LAS VEGAS -- Global warming has had a strange effect on Hollywood, such as stars trading in their sports cars for hybrids and Al Gore hoisting an Oscar. But its latest impact may also be its corniest.
As a consequence of the booming demand for alternative fuels -- with farmers replanting acres of popcorn with more profitable crops that can be converted into ethanol and other biofuels -- the sellers of the nation's favorite movie snack say the salty tub will soon take a bigger bite out of your wallet when you're at the multiplex.
"The consumer will probably see an increase in popcorn prices pretty soon," said Carlton Smith, the chairman of Iowa's Jolly Time popcorn brand.
While the price hike will likely be modest, perhaps no more than 15 cents a serving, the rise is inevitable and necessary, according to the popcorn providers and theater owners gathered here for ShoWest, the annual convention of the National Assn. of Theater Owners, which ended Thursday.
Movie audiences have long complained that pricey concessions -- along with chatty moviegoers, in-theater advertising and the crummy quality of many new releases -- have made watching movies at home often more attractive than going to theaters. While box-office grosses are rising because of higher ticket prices, with 2007's take totaling $9.6 billion, annual admissions are essentially flat, hovering around 1.4 billion tickets sold each year.
But if audiences worry that movie snacks are too expensive, they need to know those $5 buckets of popcorn ($4.75 for a large at Southern California's Laemmle theaters, but that comes with free refills) is what keeps the average national admission price around $7.
"If we didn't charge as much for concessions as we did, the tickets to the movies would cost $20," said Mike Campbell, chairman and chief executive of Regal Entertainment Group, the nation's largest theater chain with 6,300 screens.
Concession sales are a theater's lifeblood, accounting for as much as 45% of profits at the nation's largest chains. Popcorn offers one of the biggest returns on investment for exhibitors, because the unpopped kernels used to make an entire bucket of popcorn cost just a few pennies.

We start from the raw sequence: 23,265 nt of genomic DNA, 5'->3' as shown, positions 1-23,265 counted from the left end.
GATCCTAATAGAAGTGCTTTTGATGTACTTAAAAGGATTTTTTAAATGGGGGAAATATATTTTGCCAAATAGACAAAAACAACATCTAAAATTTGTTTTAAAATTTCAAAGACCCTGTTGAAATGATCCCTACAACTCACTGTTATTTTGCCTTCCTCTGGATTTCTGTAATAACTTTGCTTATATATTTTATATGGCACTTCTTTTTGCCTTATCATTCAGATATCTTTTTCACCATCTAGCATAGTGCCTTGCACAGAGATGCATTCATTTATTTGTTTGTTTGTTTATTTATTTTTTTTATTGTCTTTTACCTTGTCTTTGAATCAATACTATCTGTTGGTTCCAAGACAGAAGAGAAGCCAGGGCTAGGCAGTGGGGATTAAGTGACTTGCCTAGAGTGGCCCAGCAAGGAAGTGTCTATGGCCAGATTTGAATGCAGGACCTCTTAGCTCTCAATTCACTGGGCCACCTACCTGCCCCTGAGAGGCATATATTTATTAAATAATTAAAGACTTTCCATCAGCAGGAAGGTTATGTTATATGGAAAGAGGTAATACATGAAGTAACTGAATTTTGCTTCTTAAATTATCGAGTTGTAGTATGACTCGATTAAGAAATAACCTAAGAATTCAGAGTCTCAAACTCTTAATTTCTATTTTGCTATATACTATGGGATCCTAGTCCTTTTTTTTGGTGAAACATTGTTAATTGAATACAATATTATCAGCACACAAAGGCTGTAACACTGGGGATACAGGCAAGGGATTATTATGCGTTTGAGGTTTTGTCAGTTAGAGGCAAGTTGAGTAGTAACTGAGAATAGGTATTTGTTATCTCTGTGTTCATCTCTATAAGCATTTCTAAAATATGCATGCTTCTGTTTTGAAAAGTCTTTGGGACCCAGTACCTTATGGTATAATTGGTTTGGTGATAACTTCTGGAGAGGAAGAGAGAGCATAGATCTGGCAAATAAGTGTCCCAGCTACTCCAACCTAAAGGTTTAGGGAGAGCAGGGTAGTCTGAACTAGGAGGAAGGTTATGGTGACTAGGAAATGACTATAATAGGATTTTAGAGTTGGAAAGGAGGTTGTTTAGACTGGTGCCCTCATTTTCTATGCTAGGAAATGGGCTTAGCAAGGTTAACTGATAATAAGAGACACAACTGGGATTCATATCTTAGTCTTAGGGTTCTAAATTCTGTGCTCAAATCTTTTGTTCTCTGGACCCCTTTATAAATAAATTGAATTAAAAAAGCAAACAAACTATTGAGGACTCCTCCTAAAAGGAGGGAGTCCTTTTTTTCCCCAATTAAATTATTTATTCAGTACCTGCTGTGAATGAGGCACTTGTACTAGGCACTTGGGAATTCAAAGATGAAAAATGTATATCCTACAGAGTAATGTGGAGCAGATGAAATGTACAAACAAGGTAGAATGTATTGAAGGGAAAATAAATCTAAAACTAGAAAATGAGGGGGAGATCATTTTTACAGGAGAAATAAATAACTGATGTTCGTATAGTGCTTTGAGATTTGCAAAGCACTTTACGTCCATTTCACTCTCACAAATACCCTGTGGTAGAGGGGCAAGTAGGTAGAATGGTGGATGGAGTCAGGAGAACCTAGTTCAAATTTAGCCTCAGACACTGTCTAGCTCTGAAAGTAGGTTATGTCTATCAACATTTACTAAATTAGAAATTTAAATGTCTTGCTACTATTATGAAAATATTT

But the price that the mostly Midwestern farmers are charging for raw popcorn has doubled in the last two years, and the wholesale fees popcorn providers are charging theaters is starting to climb almost as fast. In addition to affecting the cost of movie-theater popcorn, fans of microwave versions may notice a markup as well.
A year ago, a theater operator buying a 35-pound bag of Orville Redenbacher's Gourmet Popping Corn paid $7.50. At the 2008 ShoWest convention, it has climbed to $10.17, said Mike Donahoe, a national sales manager for Minnesota's ConAgra Foods, the country's leading theater popcorn manufacturer. "And I don't see it getting any better."
Norm Krug, the chief executive of Nebraska's Preferred Popcorn, spent almost as much time at the theater owners convention calling farmers as he did trying to drum up business on the convention floor.
"It will be a challenge to get the acres planted with popcorn," Krug said, noting that when growers start sowing their fields in early May they may opt for potentially more lucrative alternative fuel crops such as seed corn and soybeans. "I am making two to three calls a day to the farmers while I am here, telling them I will pay whatever it takes to get popcorn planted."
Despite the country's voracious appetite for popcorn -- Americans consume 4 billion gallons annually, or about 13 gallons a person, according to the Popcorn Board -- it is hardly one of the nation's biggest crops.
Krug said about 240,000 American acres are planted with popcorn, while 77 million acres are planted with seed corn, which is generally a less fickle variety and consequently easier to grow.
ConAgra's Donahoe said that, while only 2% of seed corn was destined to be turned into ethanol a year ago, about 20% of the crop is slated to be sold to make alternative fuel that is mixed with gasoline. American ethanol production surged to about 6.5 billion gallons last year, up from 4.9 billion gallons in 2006, according to the Renewable Fuels Assn.
With the demand for seed corn rising, so too has its price, which in turn drives up the price for popcorn. Two years ago, a farmer charged about $10 for 100 pounds of popcorn. Today it's about $20. "The farmers are in the driver's seat, definitely," said Jolly Time's Smith. Since corn is a main ingredient in livestock feed, its skyrocketing price has also led to higher costs for meat, poultry and eggs.
But it's not just the higher raw popcorn costs that will drive up prices for the snack at the multiplex. Some farmers are taking their cooking oil crops -- soybeans, coconut, palm -- and sending them to alternative fuel manufacturers too.
"So even in the Philippines and Malaysia, they are looking to turn coconut and palm oil into biodiesel fuels," said Mike Bates, the director of concessions for Louisiana's Ventura Foods. Bates said the price for the popcorn cooking oils he sells to theater owners has doubled in the last year, from 45 cents a pound to 90 cents.
For years, popcorn manufacturers have offset their rising costs by developing new hybrids that expand more. A few years back, a typical popcorn kernel expanded about 35% in volume when it was cooked. That figure has reached nearly 50% today, but the expansion rate can't really get much higher, as movie audiences would essentially be eating little more than salty air.
Thanks to holding a massive inventory of uncooked popcorn, the Regal theater chain won't have to raise its popcorn price immediately but probably will have to eventually. "The prices will have to go up a bit," said Campbell.